Health Ministry / Internal medicine department crowding making patients sick
Internal medicine wards up to 150% occupied in winter; state comptroller back striking doctors' cause.
Internal medicine wards in some of the country's hospitals are up to 150 percent occupied during the winter months, forcing patients into hallways or other irregular locations, the State Comptroller reported yesterday.
The nation's doctors, who have been intermittently striking for weeks to achieve better wages and work conditions, got a boost from Comptroller Micha Lindenstrauss, who warned in his report on the health system that the difficult work conditions in the internal medicine departments are deterring medical students from seeking internships in internal medicine wards.
"Because of the heavy workload ... interns are not interested in working in the internal medicine wards and there are hospitals where almost no new interns have been taken on in these departments," Lindenstrauss wrote.
During an audit of internal medicine wards conducted between January and August 2010, the comptroller found that this situation was detrimental to patients.
Patients, he said, were at risk of receiving inadequate care that might later be deemed malpractice, being infected by antibiotic-resistant bacteria, and being released from the hospital too soon, as a result of which they were more likely to be readmitted.
Some 20 percent of internal medicine admissions in 2008 were readmissions, "raising the suspicion that some of these readmissions were the result of a previous premature discharge," Lindenstrauss wrote.
Despite the overcrowding, some 15 percent of patients in internal medicine wards are there unnecessarily, because they are waiting to be sent home or moved to other wards. This situation is exacerbated by the fact that the health funds have hospitalization agreements with various hospitals that provide a financial incentive for hospital stays over visits to local clinics.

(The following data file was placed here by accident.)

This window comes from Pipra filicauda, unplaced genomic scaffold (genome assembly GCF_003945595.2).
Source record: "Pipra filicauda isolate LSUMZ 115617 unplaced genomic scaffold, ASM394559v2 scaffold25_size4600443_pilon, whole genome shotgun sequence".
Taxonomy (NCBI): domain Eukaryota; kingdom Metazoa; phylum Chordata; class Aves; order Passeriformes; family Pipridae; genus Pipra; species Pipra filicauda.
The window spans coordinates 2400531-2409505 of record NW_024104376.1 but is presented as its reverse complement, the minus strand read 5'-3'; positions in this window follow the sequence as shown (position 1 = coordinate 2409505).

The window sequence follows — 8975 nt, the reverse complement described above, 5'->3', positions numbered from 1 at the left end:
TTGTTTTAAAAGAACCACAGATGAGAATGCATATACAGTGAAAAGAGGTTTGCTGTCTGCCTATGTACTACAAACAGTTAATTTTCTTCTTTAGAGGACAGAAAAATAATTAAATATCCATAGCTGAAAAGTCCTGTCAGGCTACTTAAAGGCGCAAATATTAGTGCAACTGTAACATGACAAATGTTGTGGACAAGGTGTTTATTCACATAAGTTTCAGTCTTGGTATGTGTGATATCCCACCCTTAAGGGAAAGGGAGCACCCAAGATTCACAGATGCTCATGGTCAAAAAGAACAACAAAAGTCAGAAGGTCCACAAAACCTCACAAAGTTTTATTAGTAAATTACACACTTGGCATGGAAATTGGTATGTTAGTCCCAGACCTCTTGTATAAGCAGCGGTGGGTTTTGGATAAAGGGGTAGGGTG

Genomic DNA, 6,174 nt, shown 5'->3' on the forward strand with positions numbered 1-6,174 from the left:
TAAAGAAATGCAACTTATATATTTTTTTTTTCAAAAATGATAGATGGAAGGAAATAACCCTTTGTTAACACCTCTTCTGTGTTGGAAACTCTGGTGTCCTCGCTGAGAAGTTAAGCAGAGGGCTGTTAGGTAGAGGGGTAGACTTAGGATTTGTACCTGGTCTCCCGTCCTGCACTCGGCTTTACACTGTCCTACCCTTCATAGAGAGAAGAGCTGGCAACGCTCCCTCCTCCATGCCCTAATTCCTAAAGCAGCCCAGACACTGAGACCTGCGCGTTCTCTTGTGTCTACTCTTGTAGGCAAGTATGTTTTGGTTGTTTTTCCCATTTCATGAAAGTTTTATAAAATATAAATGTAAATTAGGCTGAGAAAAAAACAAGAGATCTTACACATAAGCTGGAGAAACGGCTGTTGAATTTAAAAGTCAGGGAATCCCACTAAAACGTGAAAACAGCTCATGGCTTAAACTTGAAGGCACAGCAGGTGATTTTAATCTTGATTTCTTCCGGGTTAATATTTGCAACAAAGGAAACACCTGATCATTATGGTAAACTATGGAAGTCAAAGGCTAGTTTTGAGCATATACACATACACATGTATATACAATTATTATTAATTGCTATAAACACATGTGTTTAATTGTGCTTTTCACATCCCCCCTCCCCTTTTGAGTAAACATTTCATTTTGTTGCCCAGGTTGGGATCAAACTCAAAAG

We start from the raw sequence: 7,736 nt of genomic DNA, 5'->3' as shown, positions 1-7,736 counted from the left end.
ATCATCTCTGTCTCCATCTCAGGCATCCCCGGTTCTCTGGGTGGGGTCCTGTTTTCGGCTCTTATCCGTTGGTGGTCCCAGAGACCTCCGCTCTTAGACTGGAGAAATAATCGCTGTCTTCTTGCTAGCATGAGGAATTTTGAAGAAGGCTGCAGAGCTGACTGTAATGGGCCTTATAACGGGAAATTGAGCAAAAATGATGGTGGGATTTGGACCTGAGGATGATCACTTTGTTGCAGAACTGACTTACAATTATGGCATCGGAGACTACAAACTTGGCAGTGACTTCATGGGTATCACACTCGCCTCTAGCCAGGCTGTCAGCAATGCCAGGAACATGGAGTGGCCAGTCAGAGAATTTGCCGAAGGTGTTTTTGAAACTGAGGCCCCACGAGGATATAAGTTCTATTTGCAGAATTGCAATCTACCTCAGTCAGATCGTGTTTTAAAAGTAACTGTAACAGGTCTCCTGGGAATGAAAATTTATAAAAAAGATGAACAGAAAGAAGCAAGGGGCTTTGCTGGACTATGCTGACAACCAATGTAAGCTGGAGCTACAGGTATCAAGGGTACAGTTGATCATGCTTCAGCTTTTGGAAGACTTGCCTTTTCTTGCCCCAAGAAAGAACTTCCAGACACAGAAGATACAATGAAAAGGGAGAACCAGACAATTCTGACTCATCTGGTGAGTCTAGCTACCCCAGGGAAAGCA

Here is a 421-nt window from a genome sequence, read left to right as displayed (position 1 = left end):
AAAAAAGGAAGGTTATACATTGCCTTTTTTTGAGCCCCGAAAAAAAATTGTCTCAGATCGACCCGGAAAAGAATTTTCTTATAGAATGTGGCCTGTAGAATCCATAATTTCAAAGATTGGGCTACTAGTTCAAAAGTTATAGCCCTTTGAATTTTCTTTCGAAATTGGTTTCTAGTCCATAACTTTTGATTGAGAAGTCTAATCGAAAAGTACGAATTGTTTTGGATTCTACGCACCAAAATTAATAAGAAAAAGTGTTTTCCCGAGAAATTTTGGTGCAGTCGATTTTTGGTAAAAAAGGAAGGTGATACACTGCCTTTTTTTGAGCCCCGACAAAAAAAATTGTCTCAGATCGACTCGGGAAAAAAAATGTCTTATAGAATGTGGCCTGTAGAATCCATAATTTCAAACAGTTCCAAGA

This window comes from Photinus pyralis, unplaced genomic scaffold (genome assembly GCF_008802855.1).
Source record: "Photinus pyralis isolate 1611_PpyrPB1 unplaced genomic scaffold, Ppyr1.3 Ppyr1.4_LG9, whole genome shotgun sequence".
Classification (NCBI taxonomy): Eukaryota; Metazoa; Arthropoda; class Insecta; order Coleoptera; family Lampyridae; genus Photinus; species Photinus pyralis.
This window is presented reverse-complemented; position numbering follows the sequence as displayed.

A year ago, when Health Ministry director general Dr. Roni Gamzu assumed his post, he "declared war" on hallway hospitalizations and reached an agreement with the ward nurses not to permit admissions that would push occupancy over 120 percent. The Health Ministry says it plans to restrict this to 110 percent during 2012.
But this policy has generated its own problems, the comptroller noted. To avoid going over the limit, patients that ought to be admitted to internal medicine wards are now being shifted to other departments where they don't belong. Other patients are simply being kept in the emergency rooms because the internal medicine wards are full.
Gamzu is quoted in the report as admitting that "Under these circumstances, the quality of care is affected, because the attending staff isn't properly trained and doctors are unavailable for examinations."
The government has approved the addition of 960 beds to the hospitals over six years, but the results of this decision will only be seen a few years hence, the comptroller noted.
"If the State of Israel doesn't make this a top priority ... the situation will deteriorate and there will be more deaths," Lindenstrauss wrote.
The Health Ministry welcomed the watchdog's report yesterday, noting it had been complaining about the shortages of doctors, nurses and beds long before the nurses and doctors launched work sanctions.
"It's time that the country's elderly residents - who are most of the patients in the internal medicine departments - be hospitalized respectably," the ministry said.
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